Although the General Services Administration “stumbled out of the gate” in helping agencies with the transition between the old Networx and new Enterprise Infrastructure Solutions telecom contracts, GSA has since been working hard to engage other agencies moving forward, according to Kay T. Ely, deputy commissioner of the office of information technology category at GSA.

“I think we really stumbled out of the gate a little bit. I think we did not support the agencies as well as we could’ve Day One. I think we were just so thrilled to have the award, we’d gotten through some protests and we were like, ‘OK, it’s here,’” said Ely, who spoke at a July 17 FedInsider event.

“And we’ve done a lot of work since then. We’ve done a lot of conversations, we’ve done a lot of work with the agencies.”

Ely explained that GSA now has officers designated to work with specific agencies on the transition from Networx to EIS, which is required to take place by 2020. The agency also hosted a “meet your EIS vendor” day in May 2018 to help agencies learn more about their options under the new contract.

“A part of this is transition, but what we’re really trying to focus on — and we’ve made tremendous progress, as I mentioned, since last July — is the actual transformation and modernization,” said Ely. “We’ve built in a lot of opportunity for modernization and transformation even, because we know the business we’re talking about today is going to look very differently 15 years from now, 10 years from now.”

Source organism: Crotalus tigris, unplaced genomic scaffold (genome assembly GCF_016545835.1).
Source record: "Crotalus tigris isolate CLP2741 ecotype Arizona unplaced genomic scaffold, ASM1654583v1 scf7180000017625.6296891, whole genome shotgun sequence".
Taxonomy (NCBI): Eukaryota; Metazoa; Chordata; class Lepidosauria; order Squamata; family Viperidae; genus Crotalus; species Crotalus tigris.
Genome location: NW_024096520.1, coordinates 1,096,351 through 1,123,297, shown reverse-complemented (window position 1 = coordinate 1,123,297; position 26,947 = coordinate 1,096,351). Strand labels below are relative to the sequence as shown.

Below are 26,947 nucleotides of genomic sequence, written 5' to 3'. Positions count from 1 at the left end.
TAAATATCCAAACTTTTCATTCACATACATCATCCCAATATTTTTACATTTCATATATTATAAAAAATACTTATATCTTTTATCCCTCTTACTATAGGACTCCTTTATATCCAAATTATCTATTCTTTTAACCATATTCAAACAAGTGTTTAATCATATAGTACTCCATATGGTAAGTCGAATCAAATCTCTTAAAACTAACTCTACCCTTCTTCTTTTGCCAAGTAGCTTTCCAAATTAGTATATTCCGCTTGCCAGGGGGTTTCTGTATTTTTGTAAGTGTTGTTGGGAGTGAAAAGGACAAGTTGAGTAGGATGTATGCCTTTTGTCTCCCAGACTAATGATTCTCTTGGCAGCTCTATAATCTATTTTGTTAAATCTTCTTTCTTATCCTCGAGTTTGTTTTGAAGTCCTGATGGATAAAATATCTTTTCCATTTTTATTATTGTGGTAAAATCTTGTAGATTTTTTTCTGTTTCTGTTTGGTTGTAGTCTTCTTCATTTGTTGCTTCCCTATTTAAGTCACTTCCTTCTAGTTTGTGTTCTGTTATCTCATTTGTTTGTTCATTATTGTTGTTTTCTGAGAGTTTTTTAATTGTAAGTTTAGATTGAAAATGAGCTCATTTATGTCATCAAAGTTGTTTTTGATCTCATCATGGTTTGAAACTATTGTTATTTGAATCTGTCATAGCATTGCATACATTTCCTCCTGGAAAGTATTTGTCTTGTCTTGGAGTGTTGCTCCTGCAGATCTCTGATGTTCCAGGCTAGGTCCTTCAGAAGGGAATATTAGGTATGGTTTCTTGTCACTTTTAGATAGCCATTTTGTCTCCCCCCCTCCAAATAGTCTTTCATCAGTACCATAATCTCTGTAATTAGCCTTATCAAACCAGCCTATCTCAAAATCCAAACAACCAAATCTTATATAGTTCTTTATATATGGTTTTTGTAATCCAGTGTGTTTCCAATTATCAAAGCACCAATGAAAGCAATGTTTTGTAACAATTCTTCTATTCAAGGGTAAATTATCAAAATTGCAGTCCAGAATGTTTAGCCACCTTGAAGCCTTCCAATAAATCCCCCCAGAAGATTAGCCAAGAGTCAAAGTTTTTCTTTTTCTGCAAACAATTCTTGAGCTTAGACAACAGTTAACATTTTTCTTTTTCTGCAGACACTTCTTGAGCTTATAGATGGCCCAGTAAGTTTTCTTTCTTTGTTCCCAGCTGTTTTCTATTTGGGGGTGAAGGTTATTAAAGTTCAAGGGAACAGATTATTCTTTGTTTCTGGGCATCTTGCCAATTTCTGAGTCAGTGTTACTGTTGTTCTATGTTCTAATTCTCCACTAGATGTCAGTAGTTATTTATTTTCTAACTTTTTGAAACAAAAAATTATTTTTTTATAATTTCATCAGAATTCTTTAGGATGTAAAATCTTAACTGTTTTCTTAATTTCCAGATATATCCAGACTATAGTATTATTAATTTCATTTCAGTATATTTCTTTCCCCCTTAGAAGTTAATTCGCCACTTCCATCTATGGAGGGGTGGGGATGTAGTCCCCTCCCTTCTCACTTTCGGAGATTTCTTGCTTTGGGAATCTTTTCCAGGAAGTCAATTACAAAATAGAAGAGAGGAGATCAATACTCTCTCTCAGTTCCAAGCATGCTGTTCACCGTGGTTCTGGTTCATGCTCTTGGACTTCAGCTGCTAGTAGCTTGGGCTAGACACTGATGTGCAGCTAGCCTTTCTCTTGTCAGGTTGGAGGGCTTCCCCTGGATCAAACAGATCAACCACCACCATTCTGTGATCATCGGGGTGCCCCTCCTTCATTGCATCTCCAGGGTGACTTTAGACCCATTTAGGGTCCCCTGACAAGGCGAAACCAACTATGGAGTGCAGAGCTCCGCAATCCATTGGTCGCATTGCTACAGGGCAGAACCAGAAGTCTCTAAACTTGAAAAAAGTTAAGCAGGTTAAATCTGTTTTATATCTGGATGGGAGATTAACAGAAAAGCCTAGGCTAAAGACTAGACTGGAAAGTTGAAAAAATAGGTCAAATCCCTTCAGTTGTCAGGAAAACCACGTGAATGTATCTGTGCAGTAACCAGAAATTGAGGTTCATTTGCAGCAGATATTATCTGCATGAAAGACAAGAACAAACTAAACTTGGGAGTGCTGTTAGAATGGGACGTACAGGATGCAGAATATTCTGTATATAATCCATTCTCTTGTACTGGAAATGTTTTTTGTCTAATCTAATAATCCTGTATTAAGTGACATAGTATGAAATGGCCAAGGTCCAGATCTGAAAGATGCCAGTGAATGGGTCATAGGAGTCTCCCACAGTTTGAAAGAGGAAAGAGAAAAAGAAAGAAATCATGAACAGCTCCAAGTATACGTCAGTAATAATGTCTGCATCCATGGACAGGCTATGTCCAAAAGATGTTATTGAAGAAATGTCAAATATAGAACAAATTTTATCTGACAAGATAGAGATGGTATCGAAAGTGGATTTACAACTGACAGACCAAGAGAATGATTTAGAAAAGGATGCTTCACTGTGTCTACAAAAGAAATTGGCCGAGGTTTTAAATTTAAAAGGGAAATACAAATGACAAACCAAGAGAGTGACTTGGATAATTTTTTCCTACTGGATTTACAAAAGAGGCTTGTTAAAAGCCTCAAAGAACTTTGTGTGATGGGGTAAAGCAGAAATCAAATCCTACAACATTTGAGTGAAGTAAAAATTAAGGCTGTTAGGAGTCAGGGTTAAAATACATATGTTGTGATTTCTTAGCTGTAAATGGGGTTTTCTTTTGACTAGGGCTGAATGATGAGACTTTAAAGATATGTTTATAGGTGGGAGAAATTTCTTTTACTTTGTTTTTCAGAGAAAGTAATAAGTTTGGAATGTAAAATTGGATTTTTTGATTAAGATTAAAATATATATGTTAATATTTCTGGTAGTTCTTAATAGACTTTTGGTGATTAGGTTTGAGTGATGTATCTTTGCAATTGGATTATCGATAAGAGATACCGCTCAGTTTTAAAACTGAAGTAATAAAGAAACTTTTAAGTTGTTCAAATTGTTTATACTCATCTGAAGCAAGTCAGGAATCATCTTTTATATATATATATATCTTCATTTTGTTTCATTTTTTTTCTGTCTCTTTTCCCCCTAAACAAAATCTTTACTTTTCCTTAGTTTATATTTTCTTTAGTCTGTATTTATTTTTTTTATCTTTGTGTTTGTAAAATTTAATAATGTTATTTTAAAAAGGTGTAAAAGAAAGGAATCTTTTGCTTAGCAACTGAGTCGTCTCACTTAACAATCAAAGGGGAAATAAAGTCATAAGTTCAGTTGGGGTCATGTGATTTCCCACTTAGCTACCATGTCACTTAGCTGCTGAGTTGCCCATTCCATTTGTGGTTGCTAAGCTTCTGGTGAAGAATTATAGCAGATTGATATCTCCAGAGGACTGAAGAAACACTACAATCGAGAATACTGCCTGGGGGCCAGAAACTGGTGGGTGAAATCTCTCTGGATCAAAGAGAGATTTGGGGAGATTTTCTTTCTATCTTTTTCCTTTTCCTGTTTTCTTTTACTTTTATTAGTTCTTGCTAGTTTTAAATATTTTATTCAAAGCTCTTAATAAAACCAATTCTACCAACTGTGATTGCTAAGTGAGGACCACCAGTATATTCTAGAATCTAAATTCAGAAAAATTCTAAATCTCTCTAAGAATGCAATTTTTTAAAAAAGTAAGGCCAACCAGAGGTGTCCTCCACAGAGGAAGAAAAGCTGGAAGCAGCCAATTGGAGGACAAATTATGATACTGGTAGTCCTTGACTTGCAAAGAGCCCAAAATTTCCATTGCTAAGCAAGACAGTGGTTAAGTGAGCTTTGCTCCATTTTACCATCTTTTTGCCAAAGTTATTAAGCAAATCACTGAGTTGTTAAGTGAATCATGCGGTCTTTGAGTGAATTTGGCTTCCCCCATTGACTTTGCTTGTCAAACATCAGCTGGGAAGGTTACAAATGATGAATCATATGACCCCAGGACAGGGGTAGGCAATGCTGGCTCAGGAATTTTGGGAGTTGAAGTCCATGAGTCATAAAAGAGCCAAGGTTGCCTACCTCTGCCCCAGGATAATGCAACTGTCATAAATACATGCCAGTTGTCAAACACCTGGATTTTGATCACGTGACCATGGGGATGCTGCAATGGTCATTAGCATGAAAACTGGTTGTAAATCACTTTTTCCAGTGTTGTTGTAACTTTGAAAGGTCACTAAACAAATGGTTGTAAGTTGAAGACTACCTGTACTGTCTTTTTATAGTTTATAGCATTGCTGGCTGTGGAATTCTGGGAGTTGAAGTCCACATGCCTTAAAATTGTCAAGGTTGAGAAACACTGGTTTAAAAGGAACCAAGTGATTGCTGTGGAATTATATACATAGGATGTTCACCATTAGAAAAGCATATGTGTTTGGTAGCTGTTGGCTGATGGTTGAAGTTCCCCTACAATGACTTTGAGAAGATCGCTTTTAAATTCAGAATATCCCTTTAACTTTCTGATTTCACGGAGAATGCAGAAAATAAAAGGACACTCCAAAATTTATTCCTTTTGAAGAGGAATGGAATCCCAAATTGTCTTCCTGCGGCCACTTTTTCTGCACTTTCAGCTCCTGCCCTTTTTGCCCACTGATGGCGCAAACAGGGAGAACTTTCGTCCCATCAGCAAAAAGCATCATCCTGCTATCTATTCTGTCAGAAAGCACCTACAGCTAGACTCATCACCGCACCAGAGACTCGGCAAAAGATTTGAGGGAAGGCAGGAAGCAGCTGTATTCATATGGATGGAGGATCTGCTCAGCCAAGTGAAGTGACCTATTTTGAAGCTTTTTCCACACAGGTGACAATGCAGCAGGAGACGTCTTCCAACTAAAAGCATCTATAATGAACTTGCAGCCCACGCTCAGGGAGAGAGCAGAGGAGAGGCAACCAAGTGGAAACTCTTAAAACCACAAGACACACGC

Dave Young, senior vice president for strategic government at CenturyLink, said that agencies should be thinking of the transition as something more than a journey to modernization and instead see it as a lifestyle change.

He explained that prior contracts had the good luck of syncing up with advances in technology, so that as a new technology came on the market, the contract for the old technology expired. But the pace of technological innovation is speeding up and, rather than create shorter contracts, GSA extended the EIS contract to 15 years with added flexibility for modernization.

“Really what we have to do is get in a new culture, a new rhythm around how we embrace technology, how we use technology, and it’s not through contract change anymore. That’s how we viewed modernization in the past, through contract change. So we’ve got to break that mold and move more toward understanding technology and how technology is adapting,” said Young.

“What we built into EIS was that changes that technology and modernization would demand can be made at the task-order level and not the contract level,” agreed Ely.

Of course, last time the government went through a telecom contract transition, extensions on the deadline for those transitions “left a lot of money on the table,” according to Ely.

“What we have said, and we’re sticking to it, is that if we adjust your transition and an agency, for whatever reason, can’t even do partial transformation, the transition, no modernization and extension are off the table,” said Ely. "We’re very aware that that is an issue and we are looking at how we can have that conversation with our interested stakeholders.”